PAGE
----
The humans lock themselves in the Menges' room and try to get help. Unfortunately for them, and how clichÃ© for us, the phone lines and electricity were cut by Briggs before he got the axe, so they're trapped basically. Mr. Menges comes up with a plan to use the elevator shaft to get around "them things," so everybody starts climbing into the attic. The Crites soon arrive through the ventilation system under the sink (at least that's what it appears to be) and an overblown, boring kitchen scene commences with them eating just about everything available to them and then farting it out. Blah, no thanks. I know a lot find it to be a high point of the film, but I've personally seen it far too many times and I'm just about sick of it now, sorry.
Back to the film itself, the humans are now trapped in the attic. Marsha feels the logical way of getting around the Crites â€“ the elevator shaft â€“ isn't very great, so she volunteers herself to climb out the side of the building and walk along the phone lines to get to the pay phone and call for help. Yeah, I understand her intent, but the execution is just stupid. Unsurprisingly, she screws up and falls, only being saved as her foot is stuck in one of the broken lines (and seriously, she could have just unhooked her foot and gotten down, as it was maybe only a 10ft drop at most). This compels Annie to use the elevator shaft where it leads us to Charlie making his arrival to save her from the Crites. The two go back up to the attic, unknowingly followed by the Crites. The Crites attack and are quickly dispatched by Charlie and the Menges. Really, they weren't much to speak of when it came down to it. So everybody gets up to the roof, but one Crite remains and attacks Johnny, so Charlie seemingly sacrifices himself to save him, even though he lives in the end anyway. Oh yeah, I forgot there was a fire growing in the basement started by a dead Crite. Doesn't matter, though, since the humans are saved and everybody lives happily ever after.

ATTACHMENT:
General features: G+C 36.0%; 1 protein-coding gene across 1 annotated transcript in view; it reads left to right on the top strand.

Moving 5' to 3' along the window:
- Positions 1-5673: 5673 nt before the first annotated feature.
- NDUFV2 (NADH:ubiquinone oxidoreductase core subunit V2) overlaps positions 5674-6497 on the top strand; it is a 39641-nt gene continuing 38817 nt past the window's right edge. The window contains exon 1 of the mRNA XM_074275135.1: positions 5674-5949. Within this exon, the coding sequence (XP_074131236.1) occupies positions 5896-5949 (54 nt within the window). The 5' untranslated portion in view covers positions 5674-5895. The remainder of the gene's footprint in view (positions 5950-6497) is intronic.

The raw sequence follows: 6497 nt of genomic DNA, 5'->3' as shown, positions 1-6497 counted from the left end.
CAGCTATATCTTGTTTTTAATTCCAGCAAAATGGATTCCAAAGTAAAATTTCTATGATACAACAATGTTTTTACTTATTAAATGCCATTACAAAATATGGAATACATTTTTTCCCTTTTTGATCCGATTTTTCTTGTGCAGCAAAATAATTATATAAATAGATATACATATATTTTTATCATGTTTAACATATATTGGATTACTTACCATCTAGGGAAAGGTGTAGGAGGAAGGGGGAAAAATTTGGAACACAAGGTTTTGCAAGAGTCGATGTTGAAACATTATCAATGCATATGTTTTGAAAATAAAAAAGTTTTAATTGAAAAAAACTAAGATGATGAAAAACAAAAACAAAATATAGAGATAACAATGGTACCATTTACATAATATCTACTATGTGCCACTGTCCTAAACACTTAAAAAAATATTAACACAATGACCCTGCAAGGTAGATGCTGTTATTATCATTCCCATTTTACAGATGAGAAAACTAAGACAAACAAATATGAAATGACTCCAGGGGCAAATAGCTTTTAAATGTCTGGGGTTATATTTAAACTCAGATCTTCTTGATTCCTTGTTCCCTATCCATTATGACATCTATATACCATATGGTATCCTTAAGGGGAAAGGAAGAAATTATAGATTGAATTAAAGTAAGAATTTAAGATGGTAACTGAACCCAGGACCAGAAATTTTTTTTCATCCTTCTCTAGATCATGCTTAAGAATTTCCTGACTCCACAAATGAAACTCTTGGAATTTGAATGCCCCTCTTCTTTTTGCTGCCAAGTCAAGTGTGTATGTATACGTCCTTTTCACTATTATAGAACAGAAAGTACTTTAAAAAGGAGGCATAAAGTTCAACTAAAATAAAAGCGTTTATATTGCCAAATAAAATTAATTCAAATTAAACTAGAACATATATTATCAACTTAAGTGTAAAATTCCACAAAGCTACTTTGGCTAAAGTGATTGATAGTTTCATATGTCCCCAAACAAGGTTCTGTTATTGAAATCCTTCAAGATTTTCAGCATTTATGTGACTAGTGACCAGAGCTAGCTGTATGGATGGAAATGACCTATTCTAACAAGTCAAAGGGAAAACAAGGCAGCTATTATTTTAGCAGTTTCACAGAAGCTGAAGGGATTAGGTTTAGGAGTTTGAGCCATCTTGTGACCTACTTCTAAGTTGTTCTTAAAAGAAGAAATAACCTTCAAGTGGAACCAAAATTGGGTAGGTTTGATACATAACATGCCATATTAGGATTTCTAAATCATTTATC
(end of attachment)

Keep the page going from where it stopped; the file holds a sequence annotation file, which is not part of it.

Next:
The mid-credits scene leads into the boring but much darker fourth film, too, by the way. Overall, it's a fun and campy movie, but nothing to be taken seriously.
Review by Bag_of_Cancer from the Internet Movie Database.